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cannabi

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Journal Article
Agricultural History (2017) 91 (3): 320–341.
Published: 01 July 2017
...Nick Johnson Abstract During the first half of the twentieth century in the American West, Mexican and Mexican American farm workers grew and used Cannabis , the marijuana plant, to help navigate the physical, mental, and economic struggles they faced as exploited itinerant laborers. Their stories...
Journal Article
Agricultural History (2015) 89 (1): 138–139.
Published: 01 January 2015
... that the roots of America s drug war stretch back to a marijuana folklore that first developed in Mexico. Cannabis had arrived in the New World in the early sixteenth century as a crop coveted for its fiber. By the late nineteenth century, Campos argues that the plant s use as a drug had become widespread among...
Journal Article
Agricultural History (2015) 89 (1): 139–140.
Published: 01 January 2015
.... Campos is also hesitant to acknowledge that in many of these cases, violence is more likely attributed to overindulgence in alcohol, a much stronger drug. These are not the only misleading claims in the book; Campos also incorrectly identifies the marijuana-yielding Cannabis species as Cannabis sativa...
Journal Article
Agricultural History (2015) 89 (1): 137–138.
Published: 01 January 2015
... sources, Campos argues that the roots of America s drug war stretch back to a marijuana folklore that first developed in Mexico. Cannabis had arrived in the New World in the early sixteenth century as a crop coveted for its fiber. By the late nineteenth century, Campos argues that the plant s use...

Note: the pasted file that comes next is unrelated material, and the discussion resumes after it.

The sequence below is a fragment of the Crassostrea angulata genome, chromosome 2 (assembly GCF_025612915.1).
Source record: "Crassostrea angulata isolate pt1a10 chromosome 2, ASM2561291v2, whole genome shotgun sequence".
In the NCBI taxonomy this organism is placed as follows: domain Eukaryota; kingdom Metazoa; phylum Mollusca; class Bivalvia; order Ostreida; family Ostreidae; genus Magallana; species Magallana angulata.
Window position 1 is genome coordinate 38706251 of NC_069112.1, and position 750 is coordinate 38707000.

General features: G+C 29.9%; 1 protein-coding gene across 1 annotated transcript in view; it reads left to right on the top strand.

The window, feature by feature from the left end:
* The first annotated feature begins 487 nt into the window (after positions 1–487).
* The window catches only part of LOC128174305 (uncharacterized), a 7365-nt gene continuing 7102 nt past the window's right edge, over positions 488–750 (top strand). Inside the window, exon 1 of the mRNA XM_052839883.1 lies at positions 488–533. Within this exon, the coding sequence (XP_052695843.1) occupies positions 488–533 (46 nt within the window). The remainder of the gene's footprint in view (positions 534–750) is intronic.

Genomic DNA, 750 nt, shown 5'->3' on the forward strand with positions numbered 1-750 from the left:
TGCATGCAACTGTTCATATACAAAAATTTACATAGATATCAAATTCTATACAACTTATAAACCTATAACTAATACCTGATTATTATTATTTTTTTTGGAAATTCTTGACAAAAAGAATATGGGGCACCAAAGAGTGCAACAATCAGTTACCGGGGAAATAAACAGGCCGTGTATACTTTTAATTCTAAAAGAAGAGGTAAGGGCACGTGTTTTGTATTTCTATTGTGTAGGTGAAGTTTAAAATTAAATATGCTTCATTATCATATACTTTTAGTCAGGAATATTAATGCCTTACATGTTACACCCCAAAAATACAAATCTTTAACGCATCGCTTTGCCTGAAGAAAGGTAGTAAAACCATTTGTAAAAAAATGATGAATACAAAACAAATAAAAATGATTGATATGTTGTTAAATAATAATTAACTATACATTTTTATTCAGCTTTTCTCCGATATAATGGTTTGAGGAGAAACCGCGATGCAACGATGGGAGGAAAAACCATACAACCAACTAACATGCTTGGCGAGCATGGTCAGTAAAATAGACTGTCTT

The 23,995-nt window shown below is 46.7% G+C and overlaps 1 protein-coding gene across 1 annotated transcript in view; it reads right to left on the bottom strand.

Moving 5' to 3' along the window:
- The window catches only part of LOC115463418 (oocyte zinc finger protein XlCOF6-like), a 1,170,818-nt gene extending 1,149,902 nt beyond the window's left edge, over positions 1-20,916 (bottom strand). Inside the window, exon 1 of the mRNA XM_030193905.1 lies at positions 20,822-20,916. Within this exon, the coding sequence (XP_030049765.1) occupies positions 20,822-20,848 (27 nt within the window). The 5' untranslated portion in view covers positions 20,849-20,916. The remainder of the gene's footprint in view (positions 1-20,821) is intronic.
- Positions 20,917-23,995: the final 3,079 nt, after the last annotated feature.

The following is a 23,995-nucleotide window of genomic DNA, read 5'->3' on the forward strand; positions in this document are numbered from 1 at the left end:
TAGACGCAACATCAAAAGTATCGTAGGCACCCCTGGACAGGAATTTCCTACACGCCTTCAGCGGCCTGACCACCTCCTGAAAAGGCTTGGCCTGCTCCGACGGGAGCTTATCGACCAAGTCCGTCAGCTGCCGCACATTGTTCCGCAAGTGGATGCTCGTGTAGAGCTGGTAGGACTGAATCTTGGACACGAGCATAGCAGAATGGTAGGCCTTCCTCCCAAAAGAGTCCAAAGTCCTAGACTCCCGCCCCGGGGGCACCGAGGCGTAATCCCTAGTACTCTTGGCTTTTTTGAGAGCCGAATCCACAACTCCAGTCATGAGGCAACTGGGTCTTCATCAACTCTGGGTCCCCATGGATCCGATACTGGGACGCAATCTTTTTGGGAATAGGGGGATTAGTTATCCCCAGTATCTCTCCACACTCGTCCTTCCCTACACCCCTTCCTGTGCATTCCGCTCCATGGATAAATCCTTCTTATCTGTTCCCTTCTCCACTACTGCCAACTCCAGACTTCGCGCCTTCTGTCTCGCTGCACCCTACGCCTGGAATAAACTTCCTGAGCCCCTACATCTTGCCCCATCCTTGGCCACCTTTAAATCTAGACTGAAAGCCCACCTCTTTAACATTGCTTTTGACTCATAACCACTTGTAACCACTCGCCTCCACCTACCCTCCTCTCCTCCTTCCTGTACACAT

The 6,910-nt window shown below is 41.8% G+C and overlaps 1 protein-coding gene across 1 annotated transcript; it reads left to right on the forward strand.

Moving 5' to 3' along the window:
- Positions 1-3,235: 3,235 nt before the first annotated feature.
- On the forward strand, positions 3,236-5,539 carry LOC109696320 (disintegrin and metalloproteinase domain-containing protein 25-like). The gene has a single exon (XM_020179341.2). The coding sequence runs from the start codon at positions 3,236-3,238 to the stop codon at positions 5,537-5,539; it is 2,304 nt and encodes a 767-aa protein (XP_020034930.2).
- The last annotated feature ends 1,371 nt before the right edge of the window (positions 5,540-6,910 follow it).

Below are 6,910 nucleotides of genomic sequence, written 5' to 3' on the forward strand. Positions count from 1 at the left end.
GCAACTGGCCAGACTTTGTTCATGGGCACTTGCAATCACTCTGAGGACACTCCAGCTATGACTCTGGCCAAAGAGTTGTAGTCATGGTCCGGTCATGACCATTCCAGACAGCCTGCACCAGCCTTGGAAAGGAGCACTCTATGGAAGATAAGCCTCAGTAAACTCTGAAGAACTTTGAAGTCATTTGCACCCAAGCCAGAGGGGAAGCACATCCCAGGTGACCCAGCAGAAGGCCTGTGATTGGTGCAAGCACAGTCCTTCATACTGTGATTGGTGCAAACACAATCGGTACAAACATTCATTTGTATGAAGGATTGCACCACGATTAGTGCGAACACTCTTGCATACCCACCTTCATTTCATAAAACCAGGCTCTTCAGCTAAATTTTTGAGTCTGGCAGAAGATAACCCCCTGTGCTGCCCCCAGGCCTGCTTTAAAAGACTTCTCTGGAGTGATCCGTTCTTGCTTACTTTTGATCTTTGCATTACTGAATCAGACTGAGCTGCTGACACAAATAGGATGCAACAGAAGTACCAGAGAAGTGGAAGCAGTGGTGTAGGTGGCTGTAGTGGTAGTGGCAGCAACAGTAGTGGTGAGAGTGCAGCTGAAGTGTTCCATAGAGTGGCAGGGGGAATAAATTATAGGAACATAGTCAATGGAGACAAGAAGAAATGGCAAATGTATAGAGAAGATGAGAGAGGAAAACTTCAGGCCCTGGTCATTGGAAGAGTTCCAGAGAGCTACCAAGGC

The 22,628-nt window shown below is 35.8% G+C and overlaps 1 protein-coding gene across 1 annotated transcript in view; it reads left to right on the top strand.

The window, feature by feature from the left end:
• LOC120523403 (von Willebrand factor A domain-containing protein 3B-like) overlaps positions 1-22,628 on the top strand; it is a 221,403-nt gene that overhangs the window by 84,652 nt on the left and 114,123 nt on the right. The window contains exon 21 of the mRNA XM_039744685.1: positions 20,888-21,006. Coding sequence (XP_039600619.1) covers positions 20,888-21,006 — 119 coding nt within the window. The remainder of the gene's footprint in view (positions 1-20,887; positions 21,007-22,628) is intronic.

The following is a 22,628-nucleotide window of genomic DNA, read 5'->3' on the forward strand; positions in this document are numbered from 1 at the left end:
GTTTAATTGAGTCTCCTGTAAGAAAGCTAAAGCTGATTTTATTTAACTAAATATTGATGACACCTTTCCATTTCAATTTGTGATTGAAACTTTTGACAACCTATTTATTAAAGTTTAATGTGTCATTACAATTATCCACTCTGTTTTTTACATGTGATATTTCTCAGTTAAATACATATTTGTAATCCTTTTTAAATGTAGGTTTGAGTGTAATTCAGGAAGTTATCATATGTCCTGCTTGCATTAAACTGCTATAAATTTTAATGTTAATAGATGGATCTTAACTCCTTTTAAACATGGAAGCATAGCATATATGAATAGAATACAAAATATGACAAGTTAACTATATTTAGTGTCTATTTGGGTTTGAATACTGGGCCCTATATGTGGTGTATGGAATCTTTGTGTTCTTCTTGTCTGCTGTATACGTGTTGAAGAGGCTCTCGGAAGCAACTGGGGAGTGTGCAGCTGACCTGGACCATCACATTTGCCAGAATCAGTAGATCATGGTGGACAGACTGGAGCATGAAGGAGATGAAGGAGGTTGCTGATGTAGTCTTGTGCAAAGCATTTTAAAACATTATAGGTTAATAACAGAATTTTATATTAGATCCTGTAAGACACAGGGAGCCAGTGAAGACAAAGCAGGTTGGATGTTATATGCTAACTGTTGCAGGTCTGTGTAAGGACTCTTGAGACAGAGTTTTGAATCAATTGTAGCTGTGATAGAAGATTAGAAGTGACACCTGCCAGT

Journal Article
Agricultural History (2019) 93 (1): 4–34.
Published: 01 January 2019
... Press, 2017); Nick Johnson, Grass Roots: A History of Cannabis in the American West (Corvallis: Oregon State University Press, 2017). For different angles on cannabis production, see Isaac Campos, Home Grown: Marijuana and the Origins of Mexico’s War on Drugs (Chapel Hill: University of North...
Journal Article
Agricultural History (2006) 80 (1): 35–63.
Published: 01 January 2006
.... This timing was perfect, as international conflicts impeded or threatened fiber imports to the United States. First, the Crimean War (1854-1856) interrupted the flow of industrial hemp (Cannabis sativa), the primary cordage source for bagging and ropeworks. Later in the century, when twine was more in demand...
Journal Article
Agricultural History (2001) 75 (1): 28–51.
Published: 01 January 2001
... that it was his turn to guard the cattle that night.36 The workload per person often depended on the number of Khoikhoi ser? vants or slaves employed. As a result, work dominated the lives of labor? ers. To cope with the monotony of manual labor, many servants resorted to drinking liquor and smoking cannabis...